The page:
Hmm. Ok. My comments are passed on to the shipping department. I start to see a steady stream of UPS 2nd Day, so I figure the shipping department took the hint. Then Christmas happened.

Second Message

Based on the number of my orders shipped via DHL and the less than timely delivery, I contacted Amazon in January:

Again, my issue isn’t with selecting any one particular shipper for my order. My concern is that I’ve identified one shipper in particular, DHL, that is unable to meet the expectations set by your Amazon Prime program when delivering an order to me. Otherwise, I have no preference as to who delivers my orders whether it’s FedEx, UPS, or USPS. I’m simply asking that you address the issue of where that leaves me with my Amazon Prime membership if I’m not receiving my orders in the 2-day window highlighted as a benefit of paying for a Prime membership. Does a limitation exist within Amazon’s system that you can’t flag delivery area issues related to specific carriers? I can’t believe that I’m the only one with this particular issue.

Here was Amazon’s response. This second message is where my interest in Amazon’s language perked:

Thank you for writing to us with your comments about DHL.

I apologize for the inconvenience this issue might have caused, regarding late delivery of your orders when shipped t[h]rough DHL.

We are aware that our choice of delivery services reflects on our business as a whole, and we appreciate your feedback. I have passed your message along to our shipping department, as I know they will want to read about your experience.

Thank you again for taking the time to send us your comments. We hope to see you again soon at

Based on this email, I started wondering, does Amazon have a database of accepted phraseology for dealing with customer issues?

Third Message

Then, I decided to have an order shipped overnight at the end of January, and paid for the upgrade, again via Amazon Prime. My third message to Amazon explains what happened:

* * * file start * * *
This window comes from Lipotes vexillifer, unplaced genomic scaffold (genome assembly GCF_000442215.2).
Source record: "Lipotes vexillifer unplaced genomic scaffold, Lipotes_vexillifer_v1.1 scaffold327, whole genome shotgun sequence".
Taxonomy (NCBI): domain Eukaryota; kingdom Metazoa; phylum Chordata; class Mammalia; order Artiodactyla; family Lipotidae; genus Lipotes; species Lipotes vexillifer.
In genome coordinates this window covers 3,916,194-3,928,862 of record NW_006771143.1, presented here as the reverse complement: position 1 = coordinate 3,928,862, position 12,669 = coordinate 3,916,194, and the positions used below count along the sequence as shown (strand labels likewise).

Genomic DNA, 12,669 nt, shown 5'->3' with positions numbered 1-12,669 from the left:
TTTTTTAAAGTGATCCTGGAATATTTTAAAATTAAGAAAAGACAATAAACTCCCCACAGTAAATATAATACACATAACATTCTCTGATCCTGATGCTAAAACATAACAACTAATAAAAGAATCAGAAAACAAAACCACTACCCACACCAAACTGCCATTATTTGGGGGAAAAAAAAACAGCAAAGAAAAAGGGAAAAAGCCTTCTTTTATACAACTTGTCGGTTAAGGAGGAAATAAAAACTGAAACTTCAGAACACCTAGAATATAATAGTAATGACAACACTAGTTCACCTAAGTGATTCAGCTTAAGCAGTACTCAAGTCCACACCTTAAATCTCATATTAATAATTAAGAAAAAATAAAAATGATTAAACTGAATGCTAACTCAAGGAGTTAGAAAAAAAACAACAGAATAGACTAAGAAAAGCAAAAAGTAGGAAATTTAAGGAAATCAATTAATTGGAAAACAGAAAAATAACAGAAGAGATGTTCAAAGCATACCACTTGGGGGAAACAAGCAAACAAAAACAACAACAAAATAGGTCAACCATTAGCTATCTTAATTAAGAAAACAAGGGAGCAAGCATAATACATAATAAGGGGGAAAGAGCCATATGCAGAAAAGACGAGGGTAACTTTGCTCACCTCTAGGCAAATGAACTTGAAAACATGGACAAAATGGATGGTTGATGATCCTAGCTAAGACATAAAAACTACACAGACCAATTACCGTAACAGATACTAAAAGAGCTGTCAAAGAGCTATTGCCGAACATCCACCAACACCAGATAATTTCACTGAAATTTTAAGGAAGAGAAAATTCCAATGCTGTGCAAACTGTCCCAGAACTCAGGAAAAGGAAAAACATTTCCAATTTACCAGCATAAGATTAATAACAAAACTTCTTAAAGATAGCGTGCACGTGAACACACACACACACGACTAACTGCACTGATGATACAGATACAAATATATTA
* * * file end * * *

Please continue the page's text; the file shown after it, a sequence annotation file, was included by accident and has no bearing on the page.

Again, I’ve still received no answer about Amazon’s response to ongoing service issues with DHL. I know there’s a user forum with well over 1,000 entries highlighting the issue. I also know that you’ve forwarded my previous emails to the shipping department. I’m afraid I still haven’t seen anything to indicate that Amazon is taking this issue seriously or how they plan to solve it.

Please, I would like to know why Amazon continues to ship my orders via DHL, knowing that DHL will NEVER meet the two-day Prime shipping benefit and that they rely upon a second vendor (USPS) to complete delivery. At the earliest, I won’t receive my package for three days when DHL 2-Day is used. When DHL Next Day was used for the order number I’ve included, the estimated arrival date was January 30, 2008. I didn’t receive the package until February 2, 2008. I know weather is a factor in deliveries, but please explain to me why you’re using a service that told me my package was out for delivery on January 31, and yet it didn’t appear until February 2 via USPS.

While the extra days required for a DHL delivery are frustrating enough, if I happen to not be available when the mail is delivered to sign for a DHL-shipped Amazon package, I have to travel to the post office to pick up my package. There’s no second delivery attempt made when you send my orders via DHL. I don’t care who else you send my shipments with as long as it’s NOT DHL.

And yes, I’m fully aware of your shipping policy that doesn’t allow for the selection of shipping vendors. Does Amazon care that the service practices of one of its shipping vendors reflects so poorly on it? Are there no solutions to this issue?

Amazon’s response:

Thank you for writing to us with your comments about DHL regularly not delivering within delivery estimates.